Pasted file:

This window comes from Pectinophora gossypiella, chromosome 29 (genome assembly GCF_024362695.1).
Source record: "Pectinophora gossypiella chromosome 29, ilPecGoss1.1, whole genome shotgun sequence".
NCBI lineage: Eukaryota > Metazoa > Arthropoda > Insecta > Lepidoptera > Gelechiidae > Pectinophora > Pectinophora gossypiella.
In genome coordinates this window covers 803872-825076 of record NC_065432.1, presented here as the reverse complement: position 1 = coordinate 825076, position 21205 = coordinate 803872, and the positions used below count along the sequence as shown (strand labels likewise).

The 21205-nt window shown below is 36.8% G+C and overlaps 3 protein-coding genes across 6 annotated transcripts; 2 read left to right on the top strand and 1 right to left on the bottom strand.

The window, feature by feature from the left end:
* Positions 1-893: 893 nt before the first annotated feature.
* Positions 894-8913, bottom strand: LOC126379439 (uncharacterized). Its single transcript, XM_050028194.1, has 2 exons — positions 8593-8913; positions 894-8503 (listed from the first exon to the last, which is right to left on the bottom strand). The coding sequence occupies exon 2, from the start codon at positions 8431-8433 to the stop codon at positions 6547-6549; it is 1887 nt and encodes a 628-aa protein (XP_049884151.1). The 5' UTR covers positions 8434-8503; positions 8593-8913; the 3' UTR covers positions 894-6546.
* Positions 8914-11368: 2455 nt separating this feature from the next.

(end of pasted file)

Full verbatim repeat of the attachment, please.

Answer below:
This window comes from Pectinophora gossypiella, chromosome 29 (genome assembly GCF_024362695.1).
Source record: "Pectinophora gossypiella chromosome 29, ilPecGoss1.1, whole genome shotgun sequence".
NCBI lineage: Eukaryota > Metazoa > Arthropoda > Insecta > Lepidoptera > Gelechiidae > Pectinophora > Pectinophora gossypiella.
In genome coordinates this window covers 803872-825076 of record NC_065432.1, presented here as the reverse complement: position 1 = coordinate 825076, position 21205 = coordinate 803872, and the positions used below count along the sequence as shown (strand labels likewise).

The 21205-nt window shown below is 36.8% G+C and overlaps 3 protein-coding genes across 6 annotated transcripts; 2 read left to right on the top strand and 1 right to left on the bottom strand.

The window, feature by feature from the left end:
* Positions 1-893: 893 nt before the first annotated feature.
* Positions 894-8913, bottom strand: LOC126379439 (uncharacterized). Its single transcript, XM_050028194.1, has 2 exons — positions 8593-8913; positions 894-8503 (listed from the first exon to the last, which is right to left on the bottom strand). The coding sequence occupies exon 2, from the start codon at positions 8431-8433 to the stop codon at positions 6547-6549; it is 1887 nt and encodes a 628-aa protein (XP_049884151.1). The 5' UTR covers positions 8434-8503; positions 8593-8913; the 3' UTR covers positions 894-6546.
* Positions 8914-11368: 2455 nt separating this feature from the next.